146 Facts About Steve Jobs


Steven Paul Jobs was an American business magnate, inventor, and investor.


Steve Jobs was the co-founder, chairman, and CEO of Apple; the chairman and majority shareholder of Pixar; a member of The Walt Disney Company's board of directors following its acquisition of Pixar; and the founder, chairman, and CEO of NeXT.


Steve Jobs was a pioneer of the personal computer revolution of the 1970s and 1980s, along with his early business partner and fellow Apple co-founder Steve Wozniak.


Steve Jobs attended Reed College in 1972 before withdrawing that same year.


Steve Jobs saw the commercial potential of the Xerox Alto in 1979, which was mouse-driven and had a graphical user interface.


In 1985, Steve Jobs was forced out of Apple after a long power struggle with the company's board and its then-CEO, John Sculley.


That same year, Steve Jobs took a few Apple employees with him to found NeXT, a computer platform development company that specialized in computers for higher-education and business markets.


In 1997, Steve Jobs returned to Apple as CEO after the company's acquisition of NeXT.


Steve Jobs was largely responsible for reviving Apple, which was on the verge of bankruptcy.


Steve Jobs worked closely with English designer Jony Ive to develop a line of products that had larger cultural ramifications, beginning with the "Think different" advertising campaign and leading to the Apple Store, App Store, iMac, iPad, iPod, iPhone, iTunes, and iTunes Store.


In 2003, Steve Jobs was diagnosed with a pancreatic neuroendocrine tumor.


Steve Jobs died of respiratory arrest related to the tumor in 2011, at the age of 56, with Tim Cook succeeding him as CEO of Apple.


Steven Paul Jobs was born in San Francisco, California, on February 24,1955, to Joanne Carole Schieble and Abdulfattah "John" Jandali.


Paul Steve Jobs was the son of a dairy farmer; after dropping out of high school, he worked as a mechanic, then joined the US Coast Guard.


The couple moved to Wisconsin, then Indiana, where Paul Steve Jobs worked as a machinist and later as a car salesman.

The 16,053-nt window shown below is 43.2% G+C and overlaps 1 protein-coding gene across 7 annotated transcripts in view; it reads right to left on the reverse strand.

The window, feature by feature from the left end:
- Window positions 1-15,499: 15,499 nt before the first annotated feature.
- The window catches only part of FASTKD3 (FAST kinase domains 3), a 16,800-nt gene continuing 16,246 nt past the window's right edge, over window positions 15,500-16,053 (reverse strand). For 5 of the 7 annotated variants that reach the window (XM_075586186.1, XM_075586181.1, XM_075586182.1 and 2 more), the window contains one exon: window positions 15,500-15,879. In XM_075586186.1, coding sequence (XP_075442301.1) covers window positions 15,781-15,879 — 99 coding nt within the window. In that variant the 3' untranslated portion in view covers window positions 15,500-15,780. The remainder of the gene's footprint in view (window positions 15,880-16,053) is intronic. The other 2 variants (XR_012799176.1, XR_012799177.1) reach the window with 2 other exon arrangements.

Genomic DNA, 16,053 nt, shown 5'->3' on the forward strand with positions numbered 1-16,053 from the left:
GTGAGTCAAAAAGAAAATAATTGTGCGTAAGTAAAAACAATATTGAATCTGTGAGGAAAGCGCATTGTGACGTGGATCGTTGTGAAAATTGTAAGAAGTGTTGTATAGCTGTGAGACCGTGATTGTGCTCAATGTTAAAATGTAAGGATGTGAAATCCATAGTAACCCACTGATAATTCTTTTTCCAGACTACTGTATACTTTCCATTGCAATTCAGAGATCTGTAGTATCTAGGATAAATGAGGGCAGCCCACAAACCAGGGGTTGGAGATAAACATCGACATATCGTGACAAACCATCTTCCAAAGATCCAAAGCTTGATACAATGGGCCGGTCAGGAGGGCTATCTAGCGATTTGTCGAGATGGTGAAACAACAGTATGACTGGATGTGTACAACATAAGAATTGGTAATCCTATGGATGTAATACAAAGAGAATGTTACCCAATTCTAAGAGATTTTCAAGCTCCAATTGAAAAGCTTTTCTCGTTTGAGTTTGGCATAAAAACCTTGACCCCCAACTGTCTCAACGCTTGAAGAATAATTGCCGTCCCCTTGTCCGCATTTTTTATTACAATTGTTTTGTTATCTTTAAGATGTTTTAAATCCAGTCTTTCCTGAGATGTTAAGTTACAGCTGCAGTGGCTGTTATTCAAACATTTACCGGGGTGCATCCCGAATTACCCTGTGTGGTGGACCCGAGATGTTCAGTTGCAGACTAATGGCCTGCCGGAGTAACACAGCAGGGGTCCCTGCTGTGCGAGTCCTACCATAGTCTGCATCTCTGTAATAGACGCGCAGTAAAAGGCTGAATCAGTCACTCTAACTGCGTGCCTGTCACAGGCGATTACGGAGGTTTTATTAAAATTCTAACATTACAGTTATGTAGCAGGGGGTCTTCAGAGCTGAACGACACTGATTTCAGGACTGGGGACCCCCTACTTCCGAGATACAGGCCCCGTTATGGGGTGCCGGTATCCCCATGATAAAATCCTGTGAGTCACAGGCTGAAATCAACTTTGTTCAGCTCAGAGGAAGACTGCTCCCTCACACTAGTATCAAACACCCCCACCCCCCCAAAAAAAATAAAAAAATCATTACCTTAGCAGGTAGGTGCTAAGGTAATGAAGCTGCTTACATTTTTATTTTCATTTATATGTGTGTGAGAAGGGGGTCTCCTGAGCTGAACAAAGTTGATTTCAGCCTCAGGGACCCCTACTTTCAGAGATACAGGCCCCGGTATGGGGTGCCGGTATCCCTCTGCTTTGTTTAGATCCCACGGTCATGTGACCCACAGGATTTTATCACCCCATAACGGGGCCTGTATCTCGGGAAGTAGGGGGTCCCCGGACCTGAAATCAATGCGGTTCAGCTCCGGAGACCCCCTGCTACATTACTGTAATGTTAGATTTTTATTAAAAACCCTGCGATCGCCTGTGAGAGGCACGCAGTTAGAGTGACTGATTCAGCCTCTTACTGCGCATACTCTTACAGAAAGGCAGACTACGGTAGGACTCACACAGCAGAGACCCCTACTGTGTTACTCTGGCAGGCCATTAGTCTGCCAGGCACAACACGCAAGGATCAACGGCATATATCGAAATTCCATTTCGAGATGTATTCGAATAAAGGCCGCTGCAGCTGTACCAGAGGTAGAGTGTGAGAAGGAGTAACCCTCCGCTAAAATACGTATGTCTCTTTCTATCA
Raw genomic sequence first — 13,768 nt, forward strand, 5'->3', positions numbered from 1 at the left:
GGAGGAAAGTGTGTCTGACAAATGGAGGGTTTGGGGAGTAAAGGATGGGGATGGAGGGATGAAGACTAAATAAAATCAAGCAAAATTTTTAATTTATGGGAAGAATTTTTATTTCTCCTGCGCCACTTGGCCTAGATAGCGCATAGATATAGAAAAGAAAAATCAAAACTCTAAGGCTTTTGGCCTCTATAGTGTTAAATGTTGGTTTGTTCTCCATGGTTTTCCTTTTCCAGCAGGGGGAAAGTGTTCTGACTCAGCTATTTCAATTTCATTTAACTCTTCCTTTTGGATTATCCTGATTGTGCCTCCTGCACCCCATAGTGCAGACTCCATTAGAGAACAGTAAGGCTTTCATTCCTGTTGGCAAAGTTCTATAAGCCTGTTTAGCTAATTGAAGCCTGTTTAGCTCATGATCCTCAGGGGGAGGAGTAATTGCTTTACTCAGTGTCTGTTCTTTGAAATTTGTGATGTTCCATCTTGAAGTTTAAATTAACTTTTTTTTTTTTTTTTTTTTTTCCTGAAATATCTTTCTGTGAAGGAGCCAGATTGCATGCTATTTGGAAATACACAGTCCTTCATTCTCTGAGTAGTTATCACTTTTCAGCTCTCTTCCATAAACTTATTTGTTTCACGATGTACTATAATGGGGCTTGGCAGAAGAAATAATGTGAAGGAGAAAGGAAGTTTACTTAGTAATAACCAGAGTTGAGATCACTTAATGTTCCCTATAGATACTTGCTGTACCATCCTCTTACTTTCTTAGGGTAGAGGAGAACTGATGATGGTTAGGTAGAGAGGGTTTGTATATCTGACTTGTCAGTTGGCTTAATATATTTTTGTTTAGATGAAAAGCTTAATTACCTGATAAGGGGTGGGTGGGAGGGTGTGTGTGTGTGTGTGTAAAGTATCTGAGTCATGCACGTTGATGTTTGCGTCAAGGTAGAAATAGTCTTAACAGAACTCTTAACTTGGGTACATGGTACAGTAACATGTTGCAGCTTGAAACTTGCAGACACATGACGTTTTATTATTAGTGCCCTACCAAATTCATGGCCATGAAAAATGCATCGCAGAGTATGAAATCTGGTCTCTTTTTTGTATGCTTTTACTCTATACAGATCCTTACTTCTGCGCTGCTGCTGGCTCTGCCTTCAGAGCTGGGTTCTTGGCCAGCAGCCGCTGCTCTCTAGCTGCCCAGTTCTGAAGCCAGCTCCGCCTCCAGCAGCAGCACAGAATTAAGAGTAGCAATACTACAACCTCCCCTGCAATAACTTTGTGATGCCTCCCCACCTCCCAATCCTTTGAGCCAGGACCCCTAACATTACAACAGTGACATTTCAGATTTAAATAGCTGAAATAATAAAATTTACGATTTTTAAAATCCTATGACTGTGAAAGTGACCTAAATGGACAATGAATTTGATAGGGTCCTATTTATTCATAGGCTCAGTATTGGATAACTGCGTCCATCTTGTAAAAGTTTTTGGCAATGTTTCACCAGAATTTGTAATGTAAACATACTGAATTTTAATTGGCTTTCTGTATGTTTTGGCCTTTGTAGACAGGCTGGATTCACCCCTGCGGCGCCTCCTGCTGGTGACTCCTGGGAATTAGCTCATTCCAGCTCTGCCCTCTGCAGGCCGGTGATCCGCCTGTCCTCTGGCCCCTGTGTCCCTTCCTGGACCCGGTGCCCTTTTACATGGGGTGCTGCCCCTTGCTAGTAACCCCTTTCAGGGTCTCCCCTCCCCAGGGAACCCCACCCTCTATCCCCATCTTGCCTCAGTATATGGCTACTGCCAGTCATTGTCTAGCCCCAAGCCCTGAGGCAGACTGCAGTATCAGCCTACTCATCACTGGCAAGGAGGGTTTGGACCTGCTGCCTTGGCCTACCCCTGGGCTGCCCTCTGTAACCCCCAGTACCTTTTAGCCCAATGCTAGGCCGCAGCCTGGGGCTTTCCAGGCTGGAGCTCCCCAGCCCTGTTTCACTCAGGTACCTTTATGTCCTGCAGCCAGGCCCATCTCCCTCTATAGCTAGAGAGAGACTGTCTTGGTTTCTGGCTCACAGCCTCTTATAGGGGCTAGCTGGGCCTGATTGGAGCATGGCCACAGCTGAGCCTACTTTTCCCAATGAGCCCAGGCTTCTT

Paul Steve Jobs worked in several jobs that included a try as a machinist, several other jobs, and then "back to work as a machinist".


Steve Jobs had difficulty making friends with children his own age and was seen by his classmates as a "loner".


Steve Jobs had difficulty functioning in a traditional classroom, tended to resist authority figures, frequently misbehaved, and was suspended a few times.


Steve Jobs frequently played pranks on others at Monta Loma Elementary School in Mountain View.


Steve Jobs was often "bullied" at Crittenden Middle, and in the middle of 7th grade, he gave his parents an ultimatum: either they would take him out of Crittenden or he would drop out of school.


When he was 13, in 1968, Steve Jobs was given a summer job by Bill Hewlett after Steve Jobs cold-called him to ask for parts for an electronics project.


The location of the Los Altos home meant that Steve Jobs would be able to attend nearby Homestead High School, which had strong ties to Silicon Valley.


Steve Jobs began his first year there in late 1968 along with Bill Fernandez, who introduced Jobs to Steve Wozniak, and would become Apple's first employee.


Steve Jobs had grown his hair long and become involved in the growing counterculture, and the rebellious youth eventually clashed with McCollum and lost interest in the class.


Steve Jobs took a bunch of us snowshoeing in Yosemite.


In 1971, after Wozniak began attending University of California, Berkeley, Steve Jobs would visit him there a few times a week.


Steve Jobs was smart enough to be a nerd, but wasn't nerdy.


Steve Jobs was an individual, in a world where individuality was suspect.


Steve Jobs was inspired by an article titled "Secrets of the Little Blue Box" from the October 1971 issue of Esquire.


Steve Jobs decided then to sell them and split the profit with Wozniak.


Steve Jobs later reflected that had it not been for Wozniak's blue boxes, "there wouldn't have been an Apple".


Steve Jobs later recalled that on one occasion he consumed it in a wheat field outside Sunnyvale, and experienced "the most wonderful feeling of my life up to that point".


In September 1972, Steve Jobs enrolled at Reed College in Portland, Oregon.


Steve Jobs insisted on applying only to Reed, although it was an expensive school that Paul and Clara could ill afford.


Steve Jobs soon befriended Robert Friedland, who was Reed's student body president at that time.


Steve Jobs later asked her to come and live with him in a house he rented near the Reed campus, but she refused.


Steve Jobs later explained this was because he did not want to spend his parents' money on an education that seemed meaningless to him.


Steve Jobs continued to attend by auditing his classes, including a course on calligraphy that was taught by Robert Palladino.